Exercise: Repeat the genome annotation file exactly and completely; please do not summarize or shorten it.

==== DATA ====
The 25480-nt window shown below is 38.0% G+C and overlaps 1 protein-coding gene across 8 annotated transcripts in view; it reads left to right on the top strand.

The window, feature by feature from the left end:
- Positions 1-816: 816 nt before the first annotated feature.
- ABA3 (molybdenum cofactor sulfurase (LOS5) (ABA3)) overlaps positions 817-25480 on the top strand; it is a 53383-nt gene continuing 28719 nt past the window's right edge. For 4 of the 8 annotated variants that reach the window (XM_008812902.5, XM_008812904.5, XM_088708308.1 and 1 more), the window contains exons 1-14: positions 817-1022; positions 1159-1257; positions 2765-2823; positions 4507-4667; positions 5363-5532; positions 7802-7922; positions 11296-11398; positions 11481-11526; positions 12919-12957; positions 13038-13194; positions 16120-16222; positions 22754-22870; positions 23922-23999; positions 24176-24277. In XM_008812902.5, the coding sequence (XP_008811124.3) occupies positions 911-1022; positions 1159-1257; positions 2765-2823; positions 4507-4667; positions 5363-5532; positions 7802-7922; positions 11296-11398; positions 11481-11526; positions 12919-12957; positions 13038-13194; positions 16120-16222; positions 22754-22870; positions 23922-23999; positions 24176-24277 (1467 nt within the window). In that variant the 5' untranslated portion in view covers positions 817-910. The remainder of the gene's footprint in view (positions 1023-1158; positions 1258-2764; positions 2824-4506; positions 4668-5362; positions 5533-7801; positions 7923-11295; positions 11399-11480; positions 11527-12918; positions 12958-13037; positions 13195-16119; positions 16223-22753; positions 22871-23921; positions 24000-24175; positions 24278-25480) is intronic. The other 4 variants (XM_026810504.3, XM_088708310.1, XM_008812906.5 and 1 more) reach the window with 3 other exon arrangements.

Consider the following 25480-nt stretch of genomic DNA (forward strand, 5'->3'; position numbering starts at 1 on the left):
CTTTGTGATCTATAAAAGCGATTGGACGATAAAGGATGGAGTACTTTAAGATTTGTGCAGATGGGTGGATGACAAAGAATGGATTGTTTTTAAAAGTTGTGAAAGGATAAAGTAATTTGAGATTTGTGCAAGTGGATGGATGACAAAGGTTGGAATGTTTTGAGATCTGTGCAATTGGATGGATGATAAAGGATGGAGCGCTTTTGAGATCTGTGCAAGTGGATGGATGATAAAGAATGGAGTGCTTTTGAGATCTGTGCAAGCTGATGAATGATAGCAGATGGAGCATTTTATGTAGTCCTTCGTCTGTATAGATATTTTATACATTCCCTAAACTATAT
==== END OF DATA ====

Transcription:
The 25480-nt window shown below is 38.0% G+C and overlaps 1 protein-coding gene across 8 annotated transcripts in view; it reads left to right on the top strand.

The window, feature by feature from the left end:
- Positions 1-816: 816 nt before the first annotated feature.
- ABA3 (molybdenum cofactor sulfurase (LOS5) (ABA3)) overlaps positions 817-25480 on the top strand; it is a 53383-nt gene continuing 28719 nt past the window's right edge. For 4 of the 8 annotated variants that reach the window (XM_008812902.5, XM_008812904.5, XM_088708308.1 and 1 more), the window contains exons 1-14: positions 817-1022; positions 1159-1257; positions 2765-2823; positions 4507-4667; positions 5363-5532; positions 7802-7922; positions 11296-11398; positions 11481-11526; positions 12919-12957; positions 13038-13194; positions 16120-16222; positions 22754-22870; positions 23922-23999; positions 24176-24277. In XM_008812902.5, the coding sequence (XP_008811124.3) occupies positions 911-1022; positions 1159-1257; positions 2765-2823; positions 4507-4667; positions 5363-5532; positions 7802-7922; positions 11296-11398; positions 11481-11526; positions 12919-12957; positions 13038-13194; positions 16120-16222; positions 22754-22870; positions 23922-23999; positions 24176-24277 (1467 nt within the window). In that variant the 5' untranslated portion in view covers positions 817-910. The remainder of the gene's footprint in view (positions 1023-1158; positions 1258-2764; positions 2824-4506; positions 4668-5362; positions 5533-7801; positions 7923-11295; positions 11399-11480; positions 11527-12918; positions 12958-13037; positions 13195-16119; positions 16223-22753; positions 22871-23921; positions 24000-24175; positions 24278-25480) is intronic. The other 4 variants (XM_026810504.3, XM_088708310.1, XM_008812906.5 and 1 more) reach the window with 3 other exon arrangements.

Consider the following 25480-nt stretch of genomic DNA (forward strand, 5'->3'; position numbering starts at 1 on the left):
CTTTGTGATCTATAAAAGCGATTGGACGATAAAGGATGGAGTACTTTAAGATTTGTGCAGATGGGTGGATGACAAAGAATGGATTGTTTTTAAAAGTTGTGAAAGGATAAAGTAATTTGAGATTTGTGCAAGTGGATGGATGACAAAGGTTGGAATGTTTTGAGATCTGTGCAATTGGATGGATGATAAAGGATGGAGCGCTTTTGAGATCTGTGCAAGTGGATGGATGATAAAGAATGGAGTGCTTTTGAGATCTGTGCAAGCTGATGAATGATAGCAGATGGAGCATTTTATGTAGTCCTTCGTCTGTATAGATATTTTATACATTCCCTAAACTATAT